On Language


Heading Into the 'I' of the Knaidel

By Philologos

Did Arvind Mahankali spell ‘knaidel’ correctly or not? The problem lies not with Yiddish, the New York Times or a 13-year-old boy. Philologos says it is the English language.Read More


A Very Yiddish Take on the Star Spangled Banner

By Philologos

Most people look at the American flag and see stars and stripes. But some Yiddish speakers, particularly the late poet Abraham Liessin, saw noodles and pasta.Read More


How Do You Say 'Fuhgeddaboudit' in Yiddish?

By Philologos

‘Fuhgeddaboudit’ certainly originated in New York, and most probably in Brooklyn’s criminal underbelly. Philologos delves deep into the underworld annals to get to its roots.Read More


Why Jews Didn't Always Seem To Have a Word for Sarcasm

By Philologos

Is it possible that neither Yiddish nor Hebrew had words for ‘cynical’ or ‘sarcastic’? Maybe, but we needn’t make assumptions about cultures by the words they seem to lack.Read More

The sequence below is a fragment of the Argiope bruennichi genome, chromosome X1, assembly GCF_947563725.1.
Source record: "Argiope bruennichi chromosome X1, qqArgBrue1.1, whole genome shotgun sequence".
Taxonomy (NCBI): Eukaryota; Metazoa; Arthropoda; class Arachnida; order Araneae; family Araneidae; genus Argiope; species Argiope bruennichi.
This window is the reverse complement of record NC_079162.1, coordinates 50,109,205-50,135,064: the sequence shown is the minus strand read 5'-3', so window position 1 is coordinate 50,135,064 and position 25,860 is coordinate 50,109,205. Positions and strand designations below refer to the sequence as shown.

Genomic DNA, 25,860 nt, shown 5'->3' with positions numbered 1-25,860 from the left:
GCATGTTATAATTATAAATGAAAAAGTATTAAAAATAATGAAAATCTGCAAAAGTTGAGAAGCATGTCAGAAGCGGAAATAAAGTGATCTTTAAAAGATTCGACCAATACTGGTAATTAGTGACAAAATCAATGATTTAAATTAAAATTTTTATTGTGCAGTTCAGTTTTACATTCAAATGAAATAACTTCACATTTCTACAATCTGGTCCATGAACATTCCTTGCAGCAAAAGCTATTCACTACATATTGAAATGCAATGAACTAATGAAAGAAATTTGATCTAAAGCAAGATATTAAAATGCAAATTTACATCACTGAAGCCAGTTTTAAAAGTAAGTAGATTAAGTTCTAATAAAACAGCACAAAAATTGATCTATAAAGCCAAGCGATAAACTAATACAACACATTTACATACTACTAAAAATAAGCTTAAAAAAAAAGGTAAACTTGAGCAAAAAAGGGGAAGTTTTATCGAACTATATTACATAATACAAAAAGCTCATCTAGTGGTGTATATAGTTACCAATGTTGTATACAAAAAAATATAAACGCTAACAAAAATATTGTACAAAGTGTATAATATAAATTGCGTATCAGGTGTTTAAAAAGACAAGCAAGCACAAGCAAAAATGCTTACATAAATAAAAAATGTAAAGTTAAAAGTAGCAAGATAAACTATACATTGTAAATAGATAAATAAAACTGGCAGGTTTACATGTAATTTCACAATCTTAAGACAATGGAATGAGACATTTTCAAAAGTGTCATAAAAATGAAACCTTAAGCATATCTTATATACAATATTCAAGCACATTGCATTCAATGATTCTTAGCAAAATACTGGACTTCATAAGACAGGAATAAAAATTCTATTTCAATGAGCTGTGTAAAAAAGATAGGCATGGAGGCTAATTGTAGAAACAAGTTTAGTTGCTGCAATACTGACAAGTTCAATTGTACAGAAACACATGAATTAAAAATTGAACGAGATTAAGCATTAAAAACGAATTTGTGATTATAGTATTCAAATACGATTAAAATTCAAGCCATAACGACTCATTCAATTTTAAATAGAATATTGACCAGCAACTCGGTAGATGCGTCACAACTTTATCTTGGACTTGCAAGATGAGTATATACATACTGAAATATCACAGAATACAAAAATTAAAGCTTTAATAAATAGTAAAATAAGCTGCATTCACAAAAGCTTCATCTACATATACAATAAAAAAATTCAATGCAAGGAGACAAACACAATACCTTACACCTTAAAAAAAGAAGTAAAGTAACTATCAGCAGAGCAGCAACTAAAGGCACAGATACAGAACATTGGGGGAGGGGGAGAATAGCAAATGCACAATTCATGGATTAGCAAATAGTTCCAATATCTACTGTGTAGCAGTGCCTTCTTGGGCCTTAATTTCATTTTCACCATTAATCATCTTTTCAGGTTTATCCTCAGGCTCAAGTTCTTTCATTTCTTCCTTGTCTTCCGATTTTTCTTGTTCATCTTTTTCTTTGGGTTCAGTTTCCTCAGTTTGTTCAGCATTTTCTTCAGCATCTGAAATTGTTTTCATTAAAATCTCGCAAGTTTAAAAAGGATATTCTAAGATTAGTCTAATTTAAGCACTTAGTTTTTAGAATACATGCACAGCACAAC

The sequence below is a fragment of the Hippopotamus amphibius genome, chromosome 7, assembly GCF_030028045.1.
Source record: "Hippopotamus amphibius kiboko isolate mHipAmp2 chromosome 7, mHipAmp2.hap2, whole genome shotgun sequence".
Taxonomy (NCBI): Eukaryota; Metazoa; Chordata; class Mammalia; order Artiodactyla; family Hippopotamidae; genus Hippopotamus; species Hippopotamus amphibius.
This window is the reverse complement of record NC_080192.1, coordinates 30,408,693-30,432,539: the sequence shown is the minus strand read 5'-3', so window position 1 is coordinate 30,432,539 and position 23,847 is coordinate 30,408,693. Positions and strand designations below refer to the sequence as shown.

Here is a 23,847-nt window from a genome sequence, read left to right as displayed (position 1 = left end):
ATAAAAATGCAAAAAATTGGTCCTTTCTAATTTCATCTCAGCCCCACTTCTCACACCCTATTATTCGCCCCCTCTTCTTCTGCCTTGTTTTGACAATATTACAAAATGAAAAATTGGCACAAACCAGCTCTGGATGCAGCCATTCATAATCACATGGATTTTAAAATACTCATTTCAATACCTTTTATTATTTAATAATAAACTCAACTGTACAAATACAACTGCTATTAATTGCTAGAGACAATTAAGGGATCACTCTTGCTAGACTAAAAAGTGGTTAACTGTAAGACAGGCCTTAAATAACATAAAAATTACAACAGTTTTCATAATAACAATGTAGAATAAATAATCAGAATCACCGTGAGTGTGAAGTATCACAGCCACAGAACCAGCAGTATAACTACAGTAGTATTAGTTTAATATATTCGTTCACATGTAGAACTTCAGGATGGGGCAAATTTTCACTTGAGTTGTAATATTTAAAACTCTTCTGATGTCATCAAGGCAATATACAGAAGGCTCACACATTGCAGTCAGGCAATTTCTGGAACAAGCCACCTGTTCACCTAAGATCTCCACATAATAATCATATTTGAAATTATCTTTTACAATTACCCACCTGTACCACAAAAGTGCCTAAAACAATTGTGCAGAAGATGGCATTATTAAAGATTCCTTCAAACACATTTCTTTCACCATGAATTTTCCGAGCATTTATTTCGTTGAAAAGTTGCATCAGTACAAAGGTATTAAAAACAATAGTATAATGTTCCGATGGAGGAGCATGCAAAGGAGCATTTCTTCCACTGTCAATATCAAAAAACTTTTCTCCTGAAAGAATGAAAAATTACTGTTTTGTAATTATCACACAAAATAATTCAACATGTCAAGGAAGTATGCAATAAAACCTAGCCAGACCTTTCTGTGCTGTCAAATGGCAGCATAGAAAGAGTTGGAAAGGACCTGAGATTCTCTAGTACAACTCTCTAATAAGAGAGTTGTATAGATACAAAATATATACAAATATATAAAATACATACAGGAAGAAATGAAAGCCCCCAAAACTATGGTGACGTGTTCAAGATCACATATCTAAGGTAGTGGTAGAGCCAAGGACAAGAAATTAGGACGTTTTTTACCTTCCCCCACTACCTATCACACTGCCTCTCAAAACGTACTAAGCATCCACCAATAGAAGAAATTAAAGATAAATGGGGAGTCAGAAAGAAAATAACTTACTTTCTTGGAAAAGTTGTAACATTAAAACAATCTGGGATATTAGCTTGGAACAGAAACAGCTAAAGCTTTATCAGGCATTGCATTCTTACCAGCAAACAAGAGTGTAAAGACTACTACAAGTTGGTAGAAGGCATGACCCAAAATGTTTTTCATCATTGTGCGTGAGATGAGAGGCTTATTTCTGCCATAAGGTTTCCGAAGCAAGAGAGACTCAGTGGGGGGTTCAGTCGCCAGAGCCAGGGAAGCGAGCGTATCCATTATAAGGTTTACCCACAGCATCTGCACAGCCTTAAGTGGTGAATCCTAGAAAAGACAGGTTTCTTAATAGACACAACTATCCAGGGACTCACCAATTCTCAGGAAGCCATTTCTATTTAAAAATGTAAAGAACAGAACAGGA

Redemption of the First Shorn

By Philologos

Some Jews cut a boy’s hair for the first time when he turns 3. There is more to the ceremony of the opsherenish than meets the scissors.Read More


A Nebbish Is Born

By Philologos

We all know what a nebbish is. But it takes Philologos to track down its roots in nebekh, a Yiddish word with many, many meanings.Read More


Abbreviate This!

By Philologos

One of our readers would like to know the origins of the word nebekh. He’ll have to complete a crash course in the lively art of Yiddish abbreviation first.Read More


When To Call a Schmuck a Schmuck

By Philologos

There are many words for idiot. But few have the same ring as ‘schmuck.’ We offer a look at the word through the lens of Yiddish — and pop culture.Read More


The Sheynest Punim of Them All

By Philologos

The word ‘punim’ has worked its way into the Yinglish lexicon. But you’ll still need plenty of chutzpah to try and use it as a Scrabble word.Read More


How To Confuse a Gentile

By Philologos

Shhh Daber nisht! The phrase, which is a mix of Hebrew and Yiddish, was one of a few used by Jews in Europe to keep gentiles from listening to their conversations.Read More


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